JBC Ex Officio Chairman


JBC Ex Officio Members

Hon. LEILA M. DE LIMA Secretary of Justice Ex Officio Member

Hon. FRANCIS JOSEPH G. ESCUDERO Senator Ex Officio Member

Hon. NIEL C. TUPAS JR. Congressman Ex Officio Member


JBC Regular Members 

Hon. REGINO C. HERMOSISIMA JR. Retired SC Justice Representative

Hon. JOSE V. MEJIA Academe Representative

Hon. AURORA SANTIAGO LAGMAN Private Sector Representative

Hon. MARIA MILAGROS N. FERNAN-CAYOSA Integrated Bar of the Philippines Representative


JBC Consultant

Hon. JOSE MIDAS P. MARQUEZ Court Administrator


JBC Ex Officio Secretary

Hon. ENRIQUETA ESGUERRA VIDAL Clerk of Court Ex Officio Secretary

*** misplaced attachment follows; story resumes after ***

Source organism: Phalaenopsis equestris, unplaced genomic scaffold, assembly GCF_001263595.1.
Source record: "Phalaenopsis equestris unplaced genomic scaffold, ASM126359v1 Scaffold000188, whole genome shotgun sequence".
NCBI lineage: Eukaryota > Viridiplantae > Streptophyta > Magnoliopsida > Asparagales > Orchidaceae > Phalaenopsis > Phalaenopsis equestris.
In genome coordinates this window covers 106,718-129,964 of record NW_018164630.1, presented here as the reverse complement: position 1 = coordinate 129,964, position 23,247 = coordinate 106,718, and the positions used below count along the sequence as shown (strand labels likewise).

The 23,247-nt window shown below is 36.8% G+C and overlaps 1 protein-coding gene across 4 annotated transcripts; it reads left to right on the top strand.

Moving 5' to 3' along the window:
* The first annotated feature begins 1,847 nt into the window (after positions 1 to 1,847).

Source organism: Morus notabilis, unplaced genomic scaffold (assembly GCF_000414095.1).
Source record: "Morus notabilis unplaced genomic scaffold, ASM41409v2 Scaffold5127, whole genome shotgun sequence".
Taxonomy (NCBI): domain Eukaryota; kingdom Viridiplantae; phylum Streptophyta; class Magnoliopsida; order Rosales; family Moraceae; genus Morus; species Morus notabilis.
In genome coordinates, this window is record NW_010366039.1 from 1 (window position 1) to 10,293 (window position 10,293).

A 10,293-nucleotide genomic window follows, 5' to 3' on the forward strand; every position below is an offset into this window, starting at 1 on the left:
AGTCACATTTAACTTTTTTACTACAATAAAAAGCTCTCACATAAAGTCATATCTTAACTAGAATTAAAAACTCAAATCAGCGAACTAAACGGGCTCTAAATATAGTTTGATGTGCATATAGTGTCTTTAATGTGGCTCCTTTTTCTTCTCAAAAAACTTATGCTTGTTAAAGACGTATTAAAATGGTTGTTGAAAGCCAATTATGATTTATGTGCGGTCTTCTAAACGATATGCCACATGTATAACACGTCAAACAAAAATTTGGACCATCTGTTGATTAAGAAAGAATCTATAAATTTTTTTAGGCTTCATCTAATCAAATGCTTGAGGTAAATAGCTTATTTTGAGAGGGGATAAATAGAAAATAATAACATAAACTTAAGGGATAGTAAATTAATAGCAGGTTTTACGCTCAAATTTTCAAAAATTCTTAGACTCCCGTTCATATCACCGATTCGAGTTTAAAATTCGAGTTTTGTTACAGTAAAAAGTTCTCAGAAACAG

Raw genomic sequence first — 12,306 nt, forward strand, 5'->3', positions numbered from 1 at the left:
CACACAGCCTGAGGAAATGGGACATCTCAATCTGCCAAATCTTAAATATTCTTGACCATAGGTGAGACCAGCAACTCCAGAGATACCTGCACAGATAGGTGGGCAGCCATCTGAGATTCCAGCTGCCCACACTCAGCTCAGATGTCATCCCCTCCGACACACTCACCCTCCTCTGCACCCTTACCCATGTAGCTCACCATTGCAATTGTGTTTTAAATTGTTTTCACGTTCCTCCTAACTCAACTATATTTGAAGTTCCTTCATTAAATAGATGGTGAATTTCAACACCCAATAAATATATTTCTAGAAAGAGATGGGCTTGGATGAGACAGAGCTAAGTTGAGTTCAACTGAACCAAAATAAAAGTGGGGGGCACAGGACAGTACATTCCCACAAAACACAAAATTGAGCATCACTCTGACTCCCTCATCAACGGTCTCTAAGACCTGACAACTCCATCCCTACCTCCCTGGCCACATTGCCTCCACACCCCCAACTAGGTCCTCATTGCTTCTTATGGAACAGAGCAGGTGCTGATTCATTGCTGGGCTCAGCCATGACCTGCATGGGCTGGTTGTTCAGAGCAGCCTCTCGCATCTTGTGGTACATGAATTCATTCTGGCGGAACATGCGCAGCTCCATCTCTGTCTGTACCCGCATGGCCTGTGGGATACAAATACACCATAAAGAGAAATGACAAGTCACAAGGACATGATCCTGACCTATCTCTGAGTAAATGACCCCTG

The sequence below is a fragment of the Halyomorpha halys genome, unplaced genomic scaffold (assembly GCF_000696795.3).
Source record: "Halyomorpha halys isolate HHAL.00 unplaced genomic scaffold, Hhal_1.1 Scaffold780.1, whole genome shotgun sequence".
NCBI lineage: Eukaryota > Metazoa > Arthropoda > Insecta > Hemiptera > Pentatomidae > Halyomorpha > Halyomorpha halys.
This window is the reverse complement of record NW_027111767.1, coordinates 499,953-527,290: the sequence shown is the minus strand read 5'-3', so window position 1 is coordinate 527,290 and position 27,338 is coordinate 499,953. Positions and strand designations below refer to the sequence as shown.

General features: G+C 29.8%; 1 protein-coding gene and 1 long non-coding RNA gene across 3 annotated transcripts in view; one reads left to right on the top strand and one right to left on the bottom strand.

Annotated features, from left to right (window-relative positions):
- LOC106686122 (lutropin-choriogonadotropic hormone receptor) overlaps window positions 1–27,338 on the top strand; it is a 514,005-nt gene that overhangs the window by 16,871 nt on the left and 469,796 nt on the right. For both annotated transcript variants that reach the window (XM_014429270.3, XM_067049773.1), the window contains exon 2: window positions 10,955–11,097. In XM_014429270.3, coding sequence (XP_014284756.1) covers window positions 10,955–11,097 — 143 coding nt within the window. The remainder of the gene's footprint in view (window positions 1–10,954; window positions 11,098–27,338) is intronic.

Mission of the JBC1

* To recommend appointees to the Judiciary only persons of proper competence, integrity, probity and independence;

* To enhance the quality of the search, screening and selection processes of the Council;

* To speed up the processing of applications for vacancies especially for salas with heavy caseload;

* To promote transparency and public awareness of matters involving the nomination process in the Council;

* To insulate the nomination process from undue influence of any kind.

1 Formulated during the 2007 JBC Strategic and Operations Planning Workshop.


Vision of the JBC

“ A JBC that is independent, efficient and a proactive sentinel of judicial service, guided only by the principles of integrity, excellence and competence; unfettered by the shackles of friendship, relationship, or other considerations, thus vesting the cloak of Magistracy on those who will best dispense justice for all. ”

Chief News Editor: Sol Jose Vanzi